Place, Newberry sponsor bills addressing volunteer firefighters, theaters & nursing homes

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PROVIDENCE – Representatives from the northern part of the state have worked together to sponsor several bills before the Rhode Island General Assembly since the start of session Tuesday, Jan. 7, and legislation aimed at saving towns money, helping a local theater and supporting nursing homes are now in committee.

Reps. Brian Newberry and David Place are joint sponsors on bills developed with input from the Burrillville community, according to a member of the town’s delegation. Several also have support from Sen. Jessica de la Cruz, who reportedly plans to submit companion legislation in her chamber.

Among them is House bill 7168, which would increase state medical assistance payments made to nursing homes to cover any increased costs resulting from a hike in the minimum hourly wage.

Place said he developed the legislation after he and de la Cruz visited Burrillville-based nursing homes, including Overlook, Bayberry and Crystal Lake, last year.

“They said one of the biggest problems they have is that Medicare and Medicaid only provide 60 cents on dollar for care,” said Place, a Republican representing Burrillville and Glocester.

As a result, Place said the increases to the minimum wage leave such facilities with few options.

“They have no choices. What aspect of patient care do they cut back: staffing or programs?” Place asked, saying that government can be a driving factor in health care costs. “Private insurers get stuck with the difference.”

The bill has been referred to House Finance, and Place said de la Cruz is currently reviewing the language, and may consider submission in the Senate.

Place and Newberry’s House bill 7159, meanwhile, would potentially allow the Burrillville Town Council to grant a “Class T,” liquor license to the Assembly Theatre.

The legislation would expand Rhode Island’s definition of “legitimate theaters” to municipalities across the state. Place notes it would enable communities to utilize the license, which is now limited to theaters in Newport.

Currently, the Burrillville venue must apply to serve beer and wine at each individual event with Town Council approval.

That bill has been referred to House Municipal Government, and has support for submission in the Senate by de la Cruz.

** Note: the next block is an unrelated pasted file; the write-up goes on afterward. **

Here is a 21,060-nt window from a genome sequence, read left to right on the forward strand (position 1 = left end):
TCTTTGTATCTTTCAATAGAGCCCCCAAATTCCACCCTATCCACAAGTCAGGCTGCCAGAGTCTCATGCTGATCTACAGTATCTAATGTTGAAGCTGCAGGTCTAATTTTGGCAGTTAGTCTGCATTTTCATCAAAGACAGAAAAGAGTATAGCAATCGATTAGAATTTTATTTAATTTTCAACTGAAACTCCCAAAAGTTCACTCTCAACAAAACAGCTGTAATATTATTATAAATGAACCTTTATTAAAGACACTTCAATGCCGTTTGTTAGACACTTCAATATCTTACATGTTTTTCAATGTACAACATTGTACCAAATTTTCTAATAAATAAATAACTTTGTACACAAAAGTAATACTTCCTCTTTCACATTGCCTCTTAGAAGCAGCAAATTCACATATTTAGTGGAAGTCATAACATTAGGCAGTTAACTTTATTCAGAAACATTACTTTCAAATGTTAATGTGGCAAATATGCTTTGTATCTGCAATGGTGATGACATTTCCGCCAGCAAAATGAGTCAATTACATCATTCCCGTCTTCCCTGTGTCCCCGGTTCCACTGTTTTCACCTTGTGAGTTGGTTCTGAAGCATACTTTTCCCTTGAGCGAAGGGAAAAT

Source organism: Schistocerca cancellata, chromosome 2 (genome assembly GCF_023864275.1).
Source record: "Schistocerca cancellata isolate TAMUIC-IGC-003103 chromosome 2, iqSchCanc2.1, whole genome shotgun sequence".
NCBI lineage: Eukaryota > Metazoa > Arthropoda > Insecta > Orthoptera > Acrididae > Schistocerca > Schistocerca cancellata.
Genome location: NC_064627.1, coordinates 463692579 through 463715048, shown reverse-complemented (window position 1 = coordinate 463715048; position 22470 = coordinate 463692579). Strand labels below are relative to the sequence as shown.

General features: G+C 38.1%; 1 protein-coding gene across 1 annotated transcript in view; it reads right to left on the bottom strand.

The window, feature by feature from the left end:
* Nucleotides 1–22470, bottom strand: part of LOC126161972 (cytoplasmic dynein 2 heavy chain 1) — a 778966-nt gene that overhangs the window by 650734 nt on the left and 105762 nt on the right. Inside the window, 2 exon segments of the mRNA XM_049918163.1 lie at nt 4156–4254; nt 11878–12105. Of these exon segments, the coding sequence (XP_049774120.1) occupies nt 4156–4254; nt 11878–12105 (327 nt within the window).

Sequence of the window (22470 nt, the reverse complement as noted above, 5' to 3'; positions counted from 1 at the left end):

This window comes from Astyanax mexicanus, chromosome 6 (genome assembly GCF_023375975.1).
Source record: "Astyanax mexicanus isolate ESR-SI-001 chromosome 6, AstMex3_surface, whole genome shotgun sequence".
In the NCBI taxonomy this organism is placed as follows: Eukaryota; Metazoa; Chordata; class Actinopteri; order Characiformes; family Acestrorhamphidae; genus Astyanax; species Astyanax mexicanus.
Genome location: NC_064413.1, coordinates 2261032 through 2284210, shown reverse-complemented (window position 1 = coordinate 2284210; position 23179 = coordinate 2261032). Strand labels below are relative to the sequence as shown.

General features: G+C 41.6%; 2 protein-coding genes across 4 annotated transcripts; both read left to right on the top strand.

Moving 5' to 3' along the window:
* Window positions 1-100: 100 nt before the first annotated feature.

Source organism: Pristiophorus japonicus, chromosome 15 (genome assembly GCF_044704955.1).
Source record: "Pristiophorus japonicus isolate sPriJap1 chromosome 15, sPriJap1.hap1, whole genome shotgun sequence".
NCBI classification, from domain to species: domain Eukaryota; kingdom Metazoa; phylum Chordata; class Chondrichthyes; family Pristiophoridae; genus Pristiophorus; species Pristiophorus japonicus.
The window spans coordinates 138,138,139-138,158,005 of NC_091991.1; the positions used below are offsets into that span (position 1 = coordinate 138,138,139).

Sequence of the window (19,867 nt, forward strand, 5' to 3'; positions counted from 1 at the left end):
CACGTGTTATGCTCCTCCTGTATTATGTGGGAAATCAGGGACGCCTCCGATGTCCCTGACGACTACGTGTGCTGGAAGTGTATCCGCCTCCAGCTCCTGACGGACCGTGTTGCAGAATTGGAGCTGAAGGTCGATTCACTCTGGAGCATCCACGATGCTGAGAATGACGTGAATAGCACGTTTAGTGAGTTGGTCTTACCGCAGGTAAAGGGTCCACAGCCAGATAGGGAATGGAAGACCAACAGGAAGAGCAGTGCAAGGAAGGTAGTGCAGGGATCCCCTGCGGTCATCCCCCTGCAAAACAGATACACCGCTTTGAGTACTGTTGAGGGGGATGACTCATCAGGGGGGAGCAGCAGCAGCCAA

The representative has also co-sponsored House bill 7149, which would amend the law on “public notice,” to allow municipalities to advertise on platforms other than newspapers, such as online publications.

“It’s a cost savings for municipalities,” said Place of the proposed change. “Right now, it’s an unfunded mandate.”

Place noted that the law aims to provide residents with information on government actions that could affect them, but newspapers that currently qualify have “exceptionally low distribution,” in Burrillville.

The bill expands publication to platforms “which may be reasonably demonstrated to reach a larger portion of the population.”

“With technology advancing as much as it has, I think online platforms are the way to go,” Place said. “Being on the council for 8 years, I’m very well aware of the unfunded mandates that are out there.”

“This is probably one of the easiest ones to address.”

That bill also has support from Newberry, a Republican representing North Smithfield and parts of Burrillville, along with House Minority Leader Blake Filippi, and Reps. John Lyle of Lincoln and Pawtucket, and Robert Quattrocchi of Scituate and Cranston.

Another bill sponsored by the Republican delegates would authorize fire districts to provide for an exemption from fire taxes for volunteer firefighters.

“Volunteer fire departments are saving municipalities who are served by them hundreds of thousands of dollars a year,” said Place, pointing to similar legislation passed for the town of Bristol.

“It’s a ‘thank you,'” he said, noting that he’s hopeful the bill would incentivize new volunteers.

The Burrillville delegates represent two of just nine Republicans currently serving in the House, and Place noted their legislation may require amendments to gain traction with Democratic leadership, such as adjustments that make them specific to the municipality.

For now, he said, the goal is to allow the bills to apply to the whole state.

“I don’t believe in doing municipal-specific legislation,” he said, adding that the General Assembly wastes time and money every time they have to add a new town to a given law.

Place noted that de la Cruz, also a Republican, helped to develop several pieces of legislation, but that the administrative process requires that a House bill be submitted before its companion.

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